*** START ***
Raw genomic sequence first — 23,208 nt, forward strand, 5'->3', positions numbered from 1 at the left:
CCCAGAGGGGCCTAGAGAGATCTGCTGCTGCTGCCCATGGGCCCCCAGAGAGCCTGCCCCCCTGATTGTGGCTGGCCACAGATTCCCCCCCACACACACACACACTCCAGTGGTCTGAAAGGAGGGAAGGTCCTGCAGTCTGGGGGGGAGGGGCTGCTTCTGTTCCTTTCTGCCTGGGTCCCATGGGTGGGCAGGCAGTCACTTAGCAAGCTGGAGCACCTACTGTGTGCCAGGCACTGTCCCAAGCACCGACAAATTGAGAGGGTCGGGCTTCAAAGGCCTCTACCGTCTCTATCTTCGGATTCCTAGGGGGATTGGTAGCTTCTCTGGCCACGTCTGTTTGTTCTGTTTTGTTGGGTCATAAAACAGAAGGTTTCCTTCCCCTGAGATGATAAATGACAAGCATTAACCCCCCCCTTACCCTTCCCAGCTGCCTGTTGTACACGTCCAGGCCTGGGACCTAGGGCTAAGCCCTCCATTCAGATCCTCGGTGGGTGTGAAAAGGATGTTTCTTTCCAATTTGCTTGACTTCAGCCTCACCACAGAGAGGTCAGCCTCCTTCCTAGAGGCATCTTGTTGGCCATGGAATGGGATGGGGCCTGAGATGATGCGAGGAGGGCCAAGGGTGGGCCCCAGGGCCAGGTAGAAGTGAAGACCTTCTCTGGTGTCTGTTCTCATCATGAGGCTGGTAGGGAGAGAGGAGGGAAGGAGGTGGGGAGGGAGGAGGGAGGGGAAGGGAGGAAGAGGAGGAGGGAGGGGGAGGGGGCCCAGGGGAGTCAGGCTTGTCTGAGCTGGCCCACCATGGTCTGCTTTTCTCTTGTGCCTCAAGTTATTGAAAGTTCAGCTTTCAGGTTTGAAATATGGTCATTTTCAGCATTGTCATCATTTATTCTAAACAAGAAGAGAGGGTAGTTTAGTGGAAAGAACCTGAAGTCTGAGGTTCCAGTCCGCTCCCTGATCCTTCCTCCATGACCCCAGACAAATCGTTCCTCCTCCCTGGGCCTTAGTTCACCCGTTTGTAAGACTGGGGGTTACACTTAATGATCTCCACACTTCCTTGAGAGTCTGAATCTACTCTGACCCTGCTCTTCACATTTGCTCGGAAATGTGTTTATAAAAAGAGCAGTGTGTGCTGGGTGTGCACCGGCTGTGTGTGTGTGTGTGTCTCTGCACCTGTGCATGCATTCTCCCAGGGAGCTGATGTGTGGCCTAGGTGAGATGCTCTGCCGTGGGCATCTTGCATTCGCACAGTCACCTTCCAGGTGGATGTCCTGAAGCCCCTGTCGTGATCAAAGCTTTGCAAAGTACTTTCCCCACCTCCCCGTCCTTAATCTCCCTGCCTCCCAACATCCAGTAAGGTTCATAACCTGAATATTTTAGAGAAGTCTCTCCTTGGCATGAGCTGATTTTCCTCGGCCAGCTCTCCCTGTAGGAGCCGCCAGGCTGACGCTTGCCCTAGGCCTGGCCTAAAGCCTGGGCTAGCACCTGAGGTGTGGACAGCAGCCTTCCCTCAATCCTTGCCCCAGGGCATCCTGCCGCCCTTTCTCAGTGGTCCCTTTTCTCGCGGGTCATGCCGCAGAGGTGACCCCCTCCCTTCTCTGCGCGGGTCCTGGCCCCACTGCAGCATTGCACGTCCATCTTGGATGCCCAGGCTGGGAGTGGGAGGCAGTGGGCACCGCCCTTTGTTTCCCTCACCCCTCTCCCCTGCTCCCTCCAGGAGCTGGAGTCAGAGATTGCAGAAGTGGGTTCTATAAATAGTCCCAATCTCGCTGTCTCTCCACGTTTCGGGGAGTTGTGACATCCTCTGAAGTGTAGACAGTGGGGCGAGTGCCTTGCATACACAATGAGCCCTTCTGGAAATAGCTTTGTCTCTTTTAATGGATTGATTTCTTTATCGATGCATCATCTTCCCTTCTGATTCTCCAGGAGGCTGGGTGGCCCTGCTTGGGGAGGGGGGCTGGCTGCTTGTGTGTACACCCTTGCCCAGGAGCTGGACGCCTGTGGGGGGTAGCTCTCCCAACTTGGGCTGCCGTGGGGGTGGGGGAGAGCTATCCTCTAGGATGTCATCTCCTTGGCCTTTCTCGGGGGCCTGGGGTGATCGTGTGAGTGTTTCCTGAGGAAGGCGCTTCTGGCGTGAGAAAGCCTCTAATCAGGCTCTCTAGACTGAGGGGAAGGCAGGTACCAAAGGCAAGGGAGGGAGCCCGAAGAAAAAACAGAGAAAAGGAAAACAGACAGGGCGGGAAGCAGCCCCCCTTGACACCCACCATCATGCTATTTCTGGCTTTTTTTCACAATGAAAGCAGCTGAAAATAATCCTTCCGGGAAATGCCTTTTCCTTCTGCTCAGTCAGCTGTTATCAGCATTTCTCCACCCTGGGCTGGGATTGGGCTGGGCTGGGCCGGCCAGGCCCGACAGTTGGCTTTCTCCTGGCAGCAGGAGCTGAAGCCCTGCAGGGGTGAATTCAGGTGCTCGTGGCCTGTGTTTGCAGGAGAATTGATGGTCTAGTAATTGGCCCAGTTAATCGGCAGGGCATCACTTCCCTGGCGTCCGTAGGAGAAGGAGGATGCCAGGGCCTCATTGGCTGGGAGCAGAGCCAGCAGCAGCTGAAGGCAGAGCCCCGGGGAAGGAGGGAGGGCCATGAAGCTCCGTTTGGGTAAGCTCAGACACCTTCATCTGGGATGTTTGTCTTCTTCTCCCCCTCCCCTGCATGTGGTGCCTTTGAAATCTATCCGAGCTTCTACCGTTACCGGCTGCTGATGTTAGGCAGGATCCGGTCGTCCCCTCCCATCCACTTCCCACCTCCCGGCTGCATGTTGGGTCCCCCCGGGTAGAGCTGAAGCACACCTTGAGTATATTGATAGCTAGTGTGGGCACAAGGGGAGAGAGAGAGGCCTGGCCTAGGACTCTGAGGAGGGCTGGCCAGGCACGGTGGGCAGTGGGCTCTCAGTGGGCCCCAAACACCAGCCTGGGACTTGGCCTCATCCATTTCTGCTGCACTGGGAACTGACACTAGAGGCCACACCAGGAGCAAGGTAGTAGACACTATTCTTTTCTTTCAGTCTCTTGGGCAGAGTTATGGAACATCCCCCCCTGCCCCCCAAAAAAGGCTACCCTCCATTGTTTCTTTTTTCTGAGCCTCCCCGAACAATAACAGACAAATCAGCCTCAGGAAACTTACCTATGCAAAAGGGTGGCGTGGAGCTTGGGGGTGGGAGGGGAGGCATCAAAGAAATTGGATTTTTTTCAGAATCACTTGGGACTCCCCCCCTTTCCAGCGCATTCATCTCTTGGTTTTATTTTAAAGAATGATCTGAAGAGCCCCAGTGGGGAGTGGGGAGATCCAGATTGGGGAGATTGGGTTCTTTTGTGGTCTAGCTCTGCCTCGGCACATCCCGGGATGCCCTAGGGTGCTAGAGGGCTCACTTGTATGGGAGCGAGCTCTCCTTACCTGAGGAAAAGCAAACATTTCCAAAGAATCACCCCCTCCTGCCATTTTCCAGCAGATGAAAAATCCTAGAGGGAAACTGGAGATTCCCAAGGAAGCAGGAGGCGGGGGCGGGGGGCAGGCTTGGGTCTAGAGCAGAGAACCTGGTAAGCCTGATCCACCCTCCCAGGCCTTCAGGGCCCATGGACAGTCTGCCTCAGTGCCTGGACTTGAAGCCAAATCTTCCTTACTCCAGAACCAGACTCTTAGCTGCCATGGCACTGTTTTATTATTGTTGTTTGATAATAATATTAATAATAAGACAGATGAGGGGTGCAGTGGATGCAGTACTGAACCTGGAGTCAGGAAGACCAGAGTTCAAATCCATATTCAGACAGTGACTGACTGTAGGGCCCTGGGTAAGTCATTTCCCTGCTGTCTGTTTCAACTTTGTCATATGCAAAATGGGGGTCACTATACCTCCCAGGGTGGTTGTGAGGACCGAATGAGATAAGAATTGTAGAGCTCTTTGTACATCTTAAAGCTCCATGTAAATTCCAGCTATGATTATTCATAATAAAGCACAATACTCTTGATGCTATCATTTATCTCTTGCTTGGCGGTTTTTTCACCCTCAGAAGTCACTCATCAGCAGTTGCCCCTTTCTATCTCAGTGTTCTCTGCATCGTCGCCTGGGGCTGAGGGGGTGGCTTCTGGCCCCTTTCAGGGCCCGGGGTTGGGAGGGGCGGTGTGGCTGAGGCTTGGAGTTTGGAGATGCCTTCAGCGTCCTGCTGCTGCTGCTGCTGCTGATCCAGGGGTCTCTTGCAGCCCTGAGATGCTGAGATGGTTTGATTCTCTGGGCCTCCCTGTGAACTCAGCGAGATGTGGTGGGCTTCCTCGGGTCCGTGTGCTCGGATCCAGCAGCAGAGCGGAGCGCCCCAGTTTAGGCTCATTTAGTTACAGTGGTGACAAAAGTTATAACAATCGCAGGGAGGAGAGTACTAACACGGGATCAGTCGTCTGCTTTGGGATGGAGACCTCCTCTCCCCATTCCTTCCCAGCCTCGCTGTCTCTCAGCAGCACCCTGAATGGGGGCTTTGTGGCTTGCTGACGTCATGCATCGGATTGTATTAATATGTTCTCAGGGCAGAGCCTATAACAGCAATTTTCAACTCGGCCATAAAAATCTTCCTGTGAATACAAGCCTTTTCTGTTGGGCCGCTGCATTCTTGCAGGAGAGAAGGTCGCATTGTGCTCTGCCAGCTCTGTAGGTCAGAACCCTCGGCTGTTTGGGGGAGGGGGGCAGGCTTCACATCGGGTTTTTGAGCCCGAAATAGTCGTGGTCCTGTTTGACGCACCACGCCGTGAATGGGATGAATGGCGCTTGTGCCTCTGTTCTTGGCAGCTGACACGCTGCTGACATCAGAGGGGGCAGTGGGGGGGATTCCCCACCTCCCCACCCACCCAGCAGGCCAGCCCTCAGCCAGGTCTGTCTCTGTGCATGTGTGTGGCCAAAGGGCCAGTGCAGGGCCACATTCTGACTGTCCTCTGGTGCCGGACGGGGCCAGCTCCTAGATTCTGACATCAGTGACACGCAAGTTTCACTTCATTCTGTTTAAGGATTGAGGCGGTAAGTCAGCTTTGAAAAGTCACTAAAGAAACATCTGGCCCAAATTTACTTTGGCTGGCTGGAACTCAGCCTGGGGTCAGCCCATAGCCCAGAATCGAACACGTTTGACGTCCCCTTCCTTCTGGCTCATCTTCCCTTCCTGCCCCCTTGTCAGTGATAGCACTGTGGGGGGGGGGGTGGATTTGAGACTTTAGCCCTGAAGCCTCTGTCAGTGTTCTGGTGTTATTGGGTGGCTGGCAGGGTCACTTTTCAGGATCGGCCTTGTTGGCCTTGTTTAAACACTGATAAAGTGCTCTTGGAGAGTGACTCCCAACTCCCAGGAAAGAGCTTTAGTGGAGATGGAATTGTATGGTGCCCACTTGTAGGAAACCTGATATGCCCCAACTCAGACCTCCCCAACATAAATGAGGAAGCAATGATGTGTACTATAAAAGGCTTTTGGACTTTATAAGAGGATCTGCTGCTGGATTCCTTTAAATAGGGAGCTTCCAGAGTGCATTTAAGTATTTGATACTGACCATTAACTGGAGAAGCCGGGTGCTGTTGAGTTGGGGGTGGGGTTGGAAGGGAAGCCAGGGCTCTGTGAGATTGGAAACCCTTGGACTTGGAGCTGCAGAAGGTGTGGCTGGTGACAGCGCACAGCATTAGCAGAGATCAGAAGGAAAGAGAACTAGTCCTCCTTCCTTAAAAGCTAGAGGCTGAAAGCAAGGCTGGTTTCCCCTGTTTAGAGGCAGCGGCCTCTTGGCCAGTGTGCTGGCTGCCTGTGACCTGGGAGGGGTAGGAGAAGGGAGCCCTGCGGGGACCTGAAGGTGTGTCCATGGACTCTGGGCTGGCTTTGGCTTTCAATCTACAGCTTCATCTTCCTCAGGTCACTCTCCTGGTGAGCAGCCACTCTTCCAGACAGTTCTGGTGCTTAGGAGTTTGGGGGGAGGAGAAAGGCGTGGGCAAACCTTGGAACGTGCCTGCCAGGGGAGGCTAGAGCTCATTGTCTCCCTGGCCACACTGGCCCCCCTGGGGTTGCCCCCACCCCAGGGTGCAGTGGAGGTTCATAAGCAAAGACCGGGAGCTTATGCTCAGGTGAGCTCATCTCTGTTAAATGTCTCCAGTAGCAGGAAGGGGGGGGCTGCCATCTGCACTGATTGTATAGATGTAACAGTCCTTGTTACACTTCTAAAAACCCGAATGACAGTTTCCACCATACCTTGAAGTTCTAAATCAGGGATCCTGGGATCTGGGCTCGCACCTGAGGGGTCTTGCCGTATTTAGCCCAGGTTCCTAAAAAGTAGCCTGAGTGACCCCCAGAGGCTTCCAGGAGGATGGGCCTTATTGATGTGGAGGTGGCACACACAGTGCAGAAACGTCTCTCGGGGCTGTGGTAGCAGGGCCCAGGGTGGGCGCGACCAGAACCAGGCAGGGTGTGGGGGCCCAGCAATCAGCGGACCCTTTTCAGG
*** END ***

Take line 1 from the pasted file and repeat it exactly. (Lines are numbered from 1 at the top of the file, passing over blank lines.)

Raw genomic sequence first — 23,208 nt, forward strand, 5'->3', positions numbered from 1 at the left: